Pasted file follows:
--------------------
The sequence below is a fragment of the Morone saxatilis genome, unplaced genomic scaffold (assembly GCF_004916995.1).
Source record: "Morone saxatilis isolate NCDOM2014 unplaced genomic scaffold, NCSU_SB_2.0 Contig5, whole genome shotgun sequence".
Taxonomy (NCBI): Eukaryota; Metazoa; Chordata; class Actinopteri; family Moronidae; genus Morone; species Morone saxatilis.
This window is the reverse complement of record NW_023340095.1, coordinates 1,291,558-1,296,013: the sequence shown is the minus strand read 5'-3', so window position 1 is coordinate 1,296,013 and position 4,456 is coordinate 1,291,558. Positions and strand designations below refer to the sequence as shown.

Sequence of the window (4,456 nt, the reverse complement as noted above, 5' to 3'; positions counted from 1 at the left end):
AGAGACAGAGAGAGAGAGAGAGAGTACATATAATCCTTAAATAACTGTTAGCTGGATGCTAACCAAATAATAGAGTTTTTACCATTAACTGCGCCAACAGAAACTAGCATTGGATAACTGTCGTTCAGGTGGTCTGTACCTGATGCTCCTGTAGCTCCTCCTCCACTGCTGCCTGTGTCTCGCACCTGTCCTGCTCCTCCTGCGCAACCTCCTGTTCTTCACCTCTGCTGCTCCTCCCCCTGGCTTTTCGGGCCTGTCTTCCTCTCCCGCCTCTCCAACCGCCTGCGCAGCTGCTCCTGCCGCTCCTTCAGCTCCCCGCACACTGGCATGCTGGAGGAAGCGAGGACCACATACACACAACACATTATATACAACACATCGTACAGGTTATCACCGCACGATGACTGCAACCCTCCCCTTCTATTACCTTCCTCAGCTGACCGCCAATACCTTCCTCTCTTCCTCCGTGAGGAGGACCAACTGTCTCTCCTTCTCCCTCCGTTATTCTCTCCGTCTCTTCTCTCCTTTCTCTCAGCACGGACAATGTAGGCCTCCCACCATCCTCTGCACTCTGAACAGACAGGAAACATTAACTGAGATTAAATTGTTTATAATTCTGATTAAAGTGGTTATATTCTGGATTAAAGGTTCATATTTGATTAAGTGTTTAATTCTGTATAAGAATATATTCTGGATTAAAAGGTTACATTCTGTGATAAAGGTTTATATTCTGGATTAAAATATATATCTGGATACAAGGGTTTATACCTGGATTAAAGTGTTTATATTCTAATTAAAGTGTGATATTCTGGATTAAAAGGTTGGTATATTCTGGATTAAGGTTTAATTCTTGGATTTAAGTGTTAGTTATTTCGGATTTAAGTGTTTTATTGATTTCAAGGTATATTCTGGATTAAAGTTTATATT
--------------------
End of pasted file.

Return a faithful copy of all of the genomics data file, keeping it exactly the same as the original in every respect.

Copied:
The sequence below is a fragment of the Morone saxatilis genome, unplaced genomic scaffold (assembly GCF_004916995.1).
Source record: "Morone saxatilis isolate NCDOM2014 unplaced genomic scaffold, NCSU_SB_2.0 Contig5, whole genome shotgun sequence".
Taxonomy (NCBI): Eukaryota; Metazoa; Chordata; class Actinopteri; family Moronidae; genus Morone; species Morone saxatilis.
This window is the reverse complement of record NW_023340095.1, coordinates 1,291,558-1,296,013: the sequence shown is the minus strand read 5'-3', so window position 1 is coordinate 1,296,013 and position 4,456 is coordinate 1,291,558. Positions and strand designations below refer to the sequence as shown.

Sequence of the window (4,456 nt, the reverse complement as noted above, 5' to 3'; positions counted from 1 at the left end):
AGAGACAGAGAGAGAGAGAGAGAGTACATATAATCCTTAAATAACTGTTAGCTGGATGCTAACCAAATAATAGAGTTTTTACCATTAACTGCGCCAACAGAAACTAGCATTGGATAACTGTCGTTCAGGTGGTCTGTACCTGATGCTCCTGTAGCTCCTCCTCCACTGCTGCCTGTGTCTCGCACCTGTCCTGCTCCTCCTGCGCAACCTCCTGTTCTTCACCTCTGCTGCTCCTCCCCCTGGCTTTTCGGGCCTGTCTTCCTCTCCCGCCTCTCCAACCGCCTGCGCAGCTGCTCCTGCCGCTCCTTCAGCTCCCCGCACACTGGCATGCTGGAGGAAGCGAGGACCACATACACACAACACATTATATACAACACATCGTACAGGTTATCACCGCACGATGACTGCAACCCTCCCCTTCTATTACCTTCCTCAGCTGACCGCCAATACCTTCCTCTCTTCCTCCGTGAGGAGGACCAACTGTCTCTCCTTCTCCCTCCGTTATTCTCTCCGTCTCTTCTCTCCTTTCTCTCAGCACGGACAATGTAGGCCTCCCACCATCCTCTGCACTCTGAACAGACAGGAAACATTAACTGAGATTAAATTGTTTATAATTCTGATTAAAGTGGTTATATTCTGGATTAAAGGTTCATATTTGATTAAGTGTTTAATTCTGTATAAGAATATATTCTGGATTAAAAGGTTACATTCTGTGATAAAGGTTTATATTCTGGATTAAAATATATATCTGGATACAAGGGTTTATACCTGGATTAAAGTGTTTATATTCTAATTAAAGTGTGATATTCTGGATTAAAAGGTTGGTATATTCTGGATTAAGGTTTAATTCTTGGATTTAAGTGTTAGTTATTTCGGATTTAAGTGTTTTATTGATTTCAAGGTATATTCTGGATTAAAGTTTATATT